Applicants must have already been accepted on to a course that starts between September 2011 and August 2012 but the knowledge that such help is available would surely encourage more people to look at the NCTJ route.
The Fund has already helped 101 students and the deadline for this years applicants is April 29.
Those Wannabe Hacks have done it again, given me more food for thought about how to progress the NCTJ and Beyond blog. I was reading one of their excellent posts the other day (you can read it here) and realised that I haven’t really done number five on that list, interacting with my readers out there.
Firstly, I would like to thank you all for taking the time to read the blog, comment on it and share it with others. In the short three months that I have been blogging there has been just over 1,500 page views. I consider that quite a success for a small, part time blog but I want to aim higher.
The blog has over 70 Twitter followers and 40 likes on its Facebook page. It is listed as one of the best “J-Blogs” on journalism.co.uk. It’s quite a solid readership base and there is potential to build on and I am very thankful to those who have jumped on board so far.
NCTJ and Beyond can always improve and reach greater heights and I would like to include the readers in helping the site grow. I would therefore like to open the blog to the floor and ask you all to give me some feedback. Is there a post you are screaming out for? Are there areas you think can be improved? Would you like to see more blogs more often? Any thoughts are welcome either on the comments, on Twitter or at the Facebook page.
In the meantime here are some of the most popular posts from the site that you may or may not have missed:
As a qualified journalist or recent graduate the final thing you need to do to get a job is stay patient, after all it is a virtue.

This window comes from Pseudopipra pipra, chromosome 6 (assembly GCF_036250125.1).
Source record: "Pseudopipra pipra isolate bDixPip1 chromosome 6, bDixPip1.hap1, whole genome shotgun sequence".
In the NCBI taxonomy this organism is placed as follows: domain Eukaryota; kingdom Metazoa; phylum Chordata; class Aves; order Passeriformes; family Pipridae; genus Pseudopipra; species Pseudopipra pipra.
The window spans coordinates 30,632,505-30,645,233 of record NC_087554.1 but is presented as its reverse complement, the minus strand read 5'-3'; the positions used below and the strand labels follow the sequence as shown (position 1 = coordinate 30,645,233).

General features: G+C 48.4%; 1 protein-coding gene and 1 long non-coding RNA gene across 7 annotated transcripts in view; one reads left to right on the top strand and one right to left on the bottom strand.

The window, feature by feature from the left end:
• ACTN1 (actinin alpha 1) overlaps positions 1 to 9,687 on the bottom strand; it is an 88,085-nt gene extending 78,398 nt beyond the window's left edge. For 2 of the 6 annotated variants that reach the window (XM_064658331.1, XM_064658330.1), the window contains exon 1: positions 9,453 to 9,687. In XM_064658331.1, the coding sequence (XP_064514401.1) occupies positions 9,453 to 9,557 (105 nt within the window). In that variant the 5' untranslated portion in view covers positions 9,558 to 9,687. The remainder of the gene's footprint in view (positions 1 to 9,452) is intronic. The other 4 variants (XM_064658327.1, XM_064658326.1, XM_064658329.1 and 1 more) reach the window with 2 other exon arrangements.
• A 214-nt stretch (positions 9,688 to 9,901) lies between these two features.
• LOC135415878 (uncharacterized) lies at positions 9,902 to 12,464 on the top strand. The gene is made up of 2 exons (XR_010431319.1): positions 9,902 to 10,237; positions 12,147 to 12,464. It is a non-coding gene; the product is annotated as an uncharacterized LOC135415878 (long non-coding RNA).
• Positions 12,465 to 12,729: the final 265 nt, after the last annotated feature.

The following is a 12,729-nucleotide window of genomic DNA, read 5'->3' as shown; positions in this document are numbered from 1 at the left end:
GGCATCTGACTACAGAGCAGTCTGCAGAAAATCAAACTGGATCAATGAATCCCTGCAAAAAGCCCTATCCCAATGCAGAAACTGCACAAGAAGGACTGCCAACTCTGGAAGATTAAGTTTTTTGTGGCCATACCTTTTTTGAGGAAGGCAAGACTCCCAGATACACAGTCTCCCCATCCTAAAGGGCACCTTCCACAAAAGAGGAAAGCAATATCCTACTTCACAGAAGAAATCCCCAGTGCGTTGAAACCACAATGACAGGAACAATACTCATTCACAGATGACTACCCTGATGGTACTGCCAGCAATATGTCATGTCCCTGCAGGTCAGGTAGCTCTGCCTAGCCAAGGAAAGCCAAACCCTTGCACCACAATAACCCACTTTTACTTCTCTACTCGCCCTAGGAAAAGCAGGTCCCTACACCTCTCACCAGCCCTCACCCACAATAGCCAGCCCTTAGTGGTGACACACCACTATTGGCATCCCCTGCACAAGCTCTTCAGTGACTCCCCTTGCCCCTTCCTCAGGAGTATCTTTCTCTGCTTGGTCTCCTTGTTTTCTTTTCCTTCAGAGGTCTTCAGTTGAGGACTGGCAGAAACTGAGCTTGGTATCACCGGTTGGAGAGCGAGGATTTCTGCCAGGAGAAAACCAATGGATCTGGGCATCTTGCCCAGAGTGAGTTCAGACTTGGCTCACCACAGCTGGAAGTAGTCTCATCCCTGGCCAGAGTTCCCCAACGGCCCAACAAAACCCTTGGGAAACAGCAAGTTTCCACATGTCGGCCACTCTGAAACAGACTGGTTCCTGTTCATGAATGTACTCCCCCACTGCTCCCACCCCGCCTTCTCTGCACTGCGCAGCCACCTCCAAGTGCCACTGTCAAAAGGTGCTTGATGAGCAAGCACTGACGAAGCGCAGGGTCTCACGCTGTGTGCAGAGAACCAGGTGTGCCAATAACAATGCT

It is probably the simplest piece of advice that could be given to a recent graduate, but it is very important.
Things very rarely happen overnight and it could be a number of weeks or months before you get your break, but don’t panic you won’t be the only one.
Keep believing in your skills and your education and keep looking for jobs. Keep yourself fresh by blogging and networking in the mean time but stay patient, it will come eventually.
Try to keep yourself relevant during the time you are looking for a job, for example I enrolled on the NCTJ course to gain a further qualification and add another string to my bow. If you just look for jobs without keeping in touch with journalism you will only be hurting your chances.
Although it can be difficult if you are receiving knock backs or are just being ignored, stay enthusiastic as well. It can be easy to become pessimistic going into interviews after being turned down a few times, but put across your passion and your desire to succeed and, coupled with the things you will be doing in your spare time it won’t be long before you go from a qualified journalist to a paid journalist.
As I said at the start of this series I will be following my own advice as I hunt for my first job in the media, thank you to everyone that has followed the series and I hope at least some of it has been of use.